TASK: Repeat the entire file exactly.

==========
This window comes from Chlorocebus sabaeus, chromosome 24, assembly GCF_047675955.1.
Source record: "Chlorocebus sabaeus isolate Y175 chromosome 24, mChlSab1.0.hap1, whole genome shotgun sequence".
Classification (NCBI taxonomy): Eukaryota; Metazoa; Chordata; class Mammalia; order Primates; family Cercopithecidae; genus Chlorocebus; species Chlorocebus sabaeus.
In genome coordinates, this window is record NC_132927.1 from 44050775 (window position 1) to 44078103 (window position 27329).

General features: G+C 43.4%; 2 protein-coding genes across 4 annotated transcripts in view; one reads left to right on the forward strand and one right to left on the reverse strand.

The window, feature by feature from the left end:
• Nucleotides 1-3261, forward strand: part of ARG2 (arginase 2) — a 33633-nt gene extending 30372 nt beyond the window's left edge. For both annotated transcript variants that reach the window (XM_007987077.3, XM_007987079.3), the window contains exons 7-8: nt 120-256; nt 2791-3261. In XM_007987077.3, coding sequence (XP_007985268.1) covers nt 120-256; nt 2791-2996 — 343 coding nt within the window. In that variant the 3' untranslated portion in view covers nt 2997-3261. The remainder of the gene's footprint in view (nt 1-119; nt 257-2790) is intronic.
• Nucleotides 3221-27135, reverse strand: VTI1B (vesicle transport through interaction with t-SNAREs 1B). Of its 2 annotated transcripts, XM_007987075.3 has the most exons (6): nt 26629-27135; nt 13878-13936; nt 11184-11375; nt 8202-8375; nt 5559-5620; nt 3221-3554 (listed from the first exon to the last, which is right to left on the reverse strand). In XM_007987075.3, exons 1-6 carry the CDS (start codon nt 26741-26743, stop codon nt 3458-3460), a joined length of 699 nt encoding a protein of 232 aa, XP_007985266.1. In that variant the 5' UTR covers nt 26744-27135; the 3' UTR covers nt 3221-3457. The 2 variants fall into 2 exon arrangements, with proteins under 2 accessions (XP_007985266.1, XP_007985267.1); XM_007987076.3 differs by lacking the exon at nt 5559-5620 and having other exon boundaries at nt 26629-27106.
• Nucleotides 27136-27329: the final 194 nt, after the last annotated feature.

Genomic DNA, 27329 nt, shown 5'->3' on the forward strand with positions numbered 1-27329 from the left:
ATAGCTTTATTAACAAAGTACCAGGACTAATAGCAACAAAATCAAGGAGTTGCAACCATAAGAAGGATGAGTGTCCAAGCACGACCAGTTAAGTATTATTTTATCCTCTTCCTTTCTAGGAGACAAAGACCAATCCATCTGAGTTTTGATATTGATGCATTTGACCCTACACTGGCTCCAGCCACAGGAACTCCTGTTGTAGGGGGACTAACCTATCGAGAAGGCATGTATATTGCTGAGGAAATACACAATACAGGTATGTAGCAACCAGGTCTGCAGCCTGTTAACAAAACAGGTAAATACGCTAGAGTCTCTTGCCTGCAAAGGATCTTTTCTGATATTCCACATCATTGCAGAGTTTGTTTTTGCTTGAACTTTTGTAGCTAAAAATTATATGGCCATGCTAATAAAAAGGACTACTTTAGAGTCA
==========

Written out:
This window comes from Chlorocebus sabaeus, chromosome 24, assembly GCF_047675955.1.
Source record: "Chlorocebus sabaeus isolate Y175 chromosome 24, mChlSab1.0.hap1, whole genome shotgun sequence".
Classification (NCBI taxonomy): Eukaryota; Metazoa; Chordata; class Mammalia; order Primates; family Cercopithecidae; genus Chlorocebus; species Chlorocebus sabaeus.
In genome coordinates, this window is record NC_132927.1 from 44050775 (window position 1) to 44078103 (window position 27329).

General features: G+C 43.4%; 2 protein-coding genes across 4 annotated transcripts in view; one reads left to right on the forward strand and one right to left on the reverse strand.

The window, feature by feature from the left end:
• Nucleotides 1-3261, forward strand: part of ARG2 (arginase 2) — a 33633-nt gene extending 30372 nt beyond the window's left edge. For both annotated transcript variants that reach the window (XM_007987077.3, XM_007987079.3), the window contains exons 7-8: nt 120-256; nt 2791-3261. In XM_007987077.3, coding sequence (XP_007985268.1) covers nt 120-256; nt 2791-2996 — 343 coding nt within the window. In that variant the 3' untranslated portion in view covers nt 2997-3261. The remainder of the gene's footprint in view (nt 1-119; nt 257-2790) is intronic.
• Nucleotides 3221-27135, reverse strand: VTI1B (vesicle transport through interaction with t-SNAREs 1B). Of its 2 annotated transcripts, XM_007987075.3 has the most exons (6): nt 26629-27135; nt 13878-13936; nt 11184-11375; nt 8202-8375; nt 5559-5620; nt 3221-3554 (listed from the first exon to the last, which is right to left on the reverse strand). In XM_007987075.3, exons 1-6 carry the CDS (start codon nt 26741-26743, stop codon nt 3458-3460), a joined length of 699 nt encoding a protein of 232 aa, XP_007985266.1. In that variant the 5' UTR covers nt 26744-27135; the 3' UTR covers nt 3221-3457. The 2 variants fall into 2 exon arrangements, with proteins under 2 accessions (XP_007985266.1, XP_007985267.1); XM_007987076.3 differs by lacking the exon at nt 5559-5620 and having other exon boundaries at nt 26629-27106.
• Nucleotides 27136-27329: the final 194 nt, after the last annotated feature.

Genomic DNA, 27329 nt, shown 5'->3' on the forward strand with positions numbered 1-27329 from the left:
ATAGCTTTATTAACAAAGTACCAGGACTAATAGCAACAAAATCAAGGAGTTGCAACCATAAGAAGGATGAGTGTCCAAGCACGACCAGTTAAGTATTATTTTATCCTCTTCCTTTCTAGGAGACAAAGACCAATCCATCTGAGTTTTGATATTGATGCATTTGACCCTACACTGGCTCCAGCCACAGGAACTCCTGTTGTAGGGGGACTAACCTATCGAGAAGGCATGTATATTGCTGAGGAAATACACAATACAGGTATGTAGCAACCAGGTCTGCAGCCTGTTAACAAAACAGGTAAATACGCTAGAGTCTCTTGCCTGCAAAGGATCTTTTCTGATATTCCACATCATTGCAGAGTTTGTTTTTGCTTGAACTTTTGTAGCTAAAAATTATATGGCCATGCTAATAAAAAGGACTACTTTAGAGTCA